Over the last few months, we’ve been inundated with news about research and vaccine development as various expert teams are rushing towards finding a successful vaccine against the new coronavirus.
While waiting for a vaccine or any other effective treatment, many parts of the world are relying on so-called “new norms” of physical distancing and lockdown measures.
Meanwhile, the first coronavirus vaccine to reach phase 1 clinical trial has been found to be safe, well-tolerated and able to generate an immune response against SARS-Cov-2 in humans, according to a news release.
This research was published in The Lancet.
Who developed this vaccine?
This new Ad5-NCov vaccine, an adenovirus type-5 vaccine which expresses the spike glycoprotein of the SARS-Cov-2 virus, was developed by the Beijing Institute of Biotechnology and CanSino Biologics in Tianjin, China.
The developers cloned a spike gene based on the SARS-CoV-2 virus.
This trial was conducted among 108 healthy adults between the ages of 18 and 60 in an open-label way – this means that both the trial candidate and the research knew exactly what the candidate would be receiving. These adults showed promising results after 28 days, but the results need to be evaluated for a period of six months.
The researchers tested the blood of the candidates at regular intervals to see how the immune system was affected.
The vaccine was generally well-tolerated at all doses, with no serious adverse reactions reported.
The vaccine stimulated a rapid T-cell response in the majority of volunteers, which was greater in those given the higher and middle doses of vaccine, with levels peaking at 14 days after vaccination, according to the news release.
The researchers, however, did note that the antibody and T-cell response could be reduced by certain factors, such as pre-existing immunity to adenovirus type 5 (usually the vector or carrier of a common cold): "Our study found that pre-existing Ad5 immunity could slow down the rapid immune responses to SARS-CoV-2 and also lower the peaking level of the responses.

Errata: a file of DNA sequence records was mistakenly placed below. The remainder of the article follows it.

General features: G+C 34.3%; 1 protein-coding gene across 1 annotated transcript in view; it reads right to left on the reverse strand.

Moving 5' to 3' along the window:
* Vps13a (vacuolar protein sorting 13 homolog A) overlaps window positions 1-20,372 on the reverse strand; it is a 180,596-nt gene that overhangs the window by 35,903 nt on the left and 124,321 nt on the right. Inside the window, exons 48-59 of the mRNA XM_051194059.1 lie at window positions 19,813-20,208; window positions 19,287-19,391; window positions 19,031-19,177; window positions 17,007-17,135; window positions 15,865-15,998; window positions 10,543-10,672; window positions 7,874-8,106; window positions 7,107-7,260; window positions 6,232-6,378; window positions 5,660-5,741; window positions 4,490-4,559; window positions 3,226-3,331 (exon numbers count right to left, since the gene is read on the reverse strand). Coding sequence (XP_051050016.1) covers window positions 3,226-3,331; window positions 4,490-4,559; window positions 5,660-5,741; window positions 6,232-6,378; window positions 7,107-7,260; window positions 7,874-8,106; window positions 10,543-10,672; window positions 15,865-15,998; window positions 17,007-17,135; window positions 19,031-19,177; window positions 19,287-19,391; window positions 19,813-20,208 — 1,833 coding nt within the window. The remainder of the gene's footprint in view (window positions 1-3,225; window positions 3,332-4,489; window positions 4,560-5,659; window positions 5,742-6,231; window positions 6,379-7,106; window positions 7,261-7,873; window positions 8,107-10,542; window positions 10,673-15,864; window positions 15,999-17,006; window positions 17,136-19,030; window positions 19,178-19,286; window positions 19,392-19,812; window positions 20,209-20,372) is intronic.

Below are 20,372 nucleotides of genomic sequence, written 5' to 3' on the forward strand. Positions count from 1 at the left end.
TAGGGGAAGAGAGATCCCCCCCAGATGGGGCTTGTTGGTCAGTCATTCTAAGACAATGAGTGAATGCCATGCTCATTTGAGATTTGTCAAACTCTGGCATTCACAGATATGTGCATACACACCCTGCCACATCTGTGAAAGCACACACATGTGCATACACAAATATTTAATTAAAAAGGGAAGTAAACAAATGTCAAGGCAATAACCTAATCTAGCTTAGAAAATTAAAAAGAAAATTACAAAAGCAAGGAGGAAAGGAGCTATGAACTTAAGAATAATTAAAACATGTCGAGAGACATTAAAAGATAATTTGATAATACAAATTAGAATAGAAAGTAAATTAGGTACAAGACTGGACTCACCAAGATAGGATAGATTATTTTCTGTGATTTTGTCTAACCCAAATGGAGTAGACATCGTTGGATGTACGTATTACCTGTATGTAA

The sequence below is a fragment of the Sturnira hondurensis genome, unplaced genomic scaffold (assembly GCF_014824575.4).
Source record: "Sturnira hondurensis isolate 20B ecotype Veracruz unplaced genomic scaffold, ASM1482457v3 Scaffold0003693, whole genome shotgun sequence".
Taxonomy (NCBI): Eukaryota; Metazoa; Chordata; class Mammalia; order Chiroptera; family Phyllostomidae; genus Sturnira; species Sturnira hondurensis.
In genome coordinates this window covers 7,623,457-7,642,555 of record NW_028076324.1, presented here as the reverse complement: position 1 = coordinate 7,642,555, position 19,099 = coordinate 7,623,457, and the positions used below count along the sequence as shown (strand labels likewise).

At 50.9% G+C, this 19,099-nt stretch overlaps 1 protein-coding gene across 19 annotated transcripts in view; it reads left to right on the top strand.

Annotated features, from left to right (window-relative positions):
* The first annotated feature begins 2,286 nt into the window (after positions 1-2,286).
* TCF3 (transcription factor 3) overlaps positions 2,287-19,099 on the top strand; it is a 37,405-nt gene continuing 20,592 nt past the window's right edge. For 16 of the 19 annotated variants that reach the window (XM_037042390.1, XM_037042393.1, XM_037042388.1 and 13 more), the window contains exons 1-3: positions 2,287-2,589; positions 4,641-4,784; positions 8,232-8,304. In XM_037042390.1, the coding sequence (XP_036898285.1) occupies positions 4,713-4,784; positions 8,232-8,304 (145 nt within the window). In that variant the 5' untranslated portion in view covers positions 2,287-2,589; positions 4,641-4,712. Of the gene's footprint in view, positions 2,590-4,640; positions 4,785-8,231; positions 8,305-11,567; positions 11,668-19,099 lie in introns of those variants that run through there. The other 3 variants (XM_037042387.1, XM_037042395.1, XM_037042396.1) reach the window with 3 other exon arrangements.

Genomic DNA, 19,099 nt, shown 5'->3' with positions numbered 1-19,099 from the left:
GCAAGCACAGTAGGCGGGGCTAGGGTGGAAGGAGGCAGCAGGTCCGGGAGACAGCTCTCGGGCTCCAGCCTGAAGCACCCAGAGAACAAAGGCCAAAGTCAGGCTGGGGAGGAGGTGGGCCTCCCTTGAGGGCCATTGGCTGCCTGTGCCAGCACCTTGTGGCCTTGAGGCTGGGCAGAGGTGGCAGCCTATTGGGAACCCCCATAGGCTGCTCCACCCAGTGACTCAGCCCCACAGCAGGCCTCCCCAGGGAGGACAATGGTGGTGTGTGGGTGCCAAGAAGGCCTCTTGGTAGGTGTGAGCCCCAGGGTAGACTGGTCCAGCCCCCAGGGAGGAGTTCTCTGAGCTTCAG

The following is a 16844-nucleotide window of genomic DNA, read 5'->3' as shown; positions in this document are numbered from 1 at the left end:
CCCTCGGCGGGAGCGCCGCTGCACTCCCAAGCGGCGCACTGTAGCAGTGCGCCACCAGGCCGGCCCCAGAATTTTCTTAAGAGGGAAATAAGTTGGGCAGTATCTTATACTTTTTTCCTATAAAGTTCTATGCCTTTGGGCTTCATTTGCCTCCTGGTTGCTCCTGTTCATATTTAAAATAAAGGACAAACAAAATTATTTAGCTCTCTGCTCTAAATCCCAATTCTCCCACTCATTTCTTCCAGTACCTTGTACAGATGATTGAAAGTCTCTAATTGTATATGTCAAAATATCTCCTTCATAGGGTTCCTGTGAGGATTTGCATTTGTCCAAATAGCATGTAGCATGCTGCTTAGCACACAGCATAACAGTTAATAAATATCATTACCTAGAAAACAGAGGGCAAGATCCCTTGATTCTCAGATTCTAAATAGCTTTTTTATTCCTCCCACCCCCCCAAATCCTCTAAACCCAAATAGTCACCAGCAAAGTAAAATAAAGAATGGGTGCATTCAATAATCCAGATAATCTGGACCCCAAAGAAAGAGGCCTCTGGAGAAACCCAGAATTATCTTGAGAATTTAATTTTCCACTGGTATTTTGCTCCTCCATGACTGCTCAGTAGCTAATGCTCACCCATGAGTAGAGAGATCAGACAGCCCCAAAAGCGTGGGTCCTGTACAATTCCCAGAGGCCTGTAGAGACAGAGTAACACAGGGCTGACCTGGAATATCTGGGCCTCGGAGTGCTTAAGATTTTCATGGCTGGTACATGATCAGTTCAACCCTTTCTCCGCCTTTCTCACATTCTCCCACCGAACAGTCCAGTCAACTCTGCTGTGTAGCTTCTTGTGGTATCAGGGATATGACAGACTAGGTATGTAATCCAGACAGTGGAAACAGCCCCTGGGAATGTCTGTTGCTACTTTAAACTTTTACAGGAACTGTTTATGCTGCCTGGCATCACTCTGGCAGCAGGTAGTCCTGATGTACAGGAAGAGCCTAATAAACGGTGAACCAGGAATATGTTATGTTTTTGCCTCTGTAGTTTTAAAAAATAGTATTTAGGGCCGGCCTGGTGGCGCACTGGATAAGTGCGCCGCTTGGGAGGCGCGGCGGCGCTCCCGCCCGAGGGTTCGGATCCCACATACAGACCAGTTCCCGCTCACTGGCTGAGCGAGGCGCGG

"Moreover, high pre-existing Ad5 immunity may also have a negative impact on the persistence of the vaccine-elicited immune responses," stated Professor Feng-Cai Zhu from Jiangsu Provincial Center for Disease Control and Prevention in China who led the study.
Mild adverse reactions
According to the researchers, the most common adverse reactions were mild pain at the injection site, slight fatigue, headache and muscle pain. Only one participant who received the highest vaccine dose experienced severe fatigue, shortness of breath and muscle pain, but these symptoms cleared up in less than 48 hours.
Limitations and next steps
According to the news release, the phase 2 trial will be randomised, double-sided and placebo-controlled to see whether the results of phase 1 could be replicated. The next stage of the trial will include 500 healthy adults, of whom 125 will be given a placebo. This phase will now also include candidates older than 60, as this age group is a key target population.
The researchers did note that the phase 1 trial had limitations due to small sample size, short duration and lack of randomised control group to identify rarer side effects, but the initial response was promising.
Further research will be needed before the vaccine becomes available.
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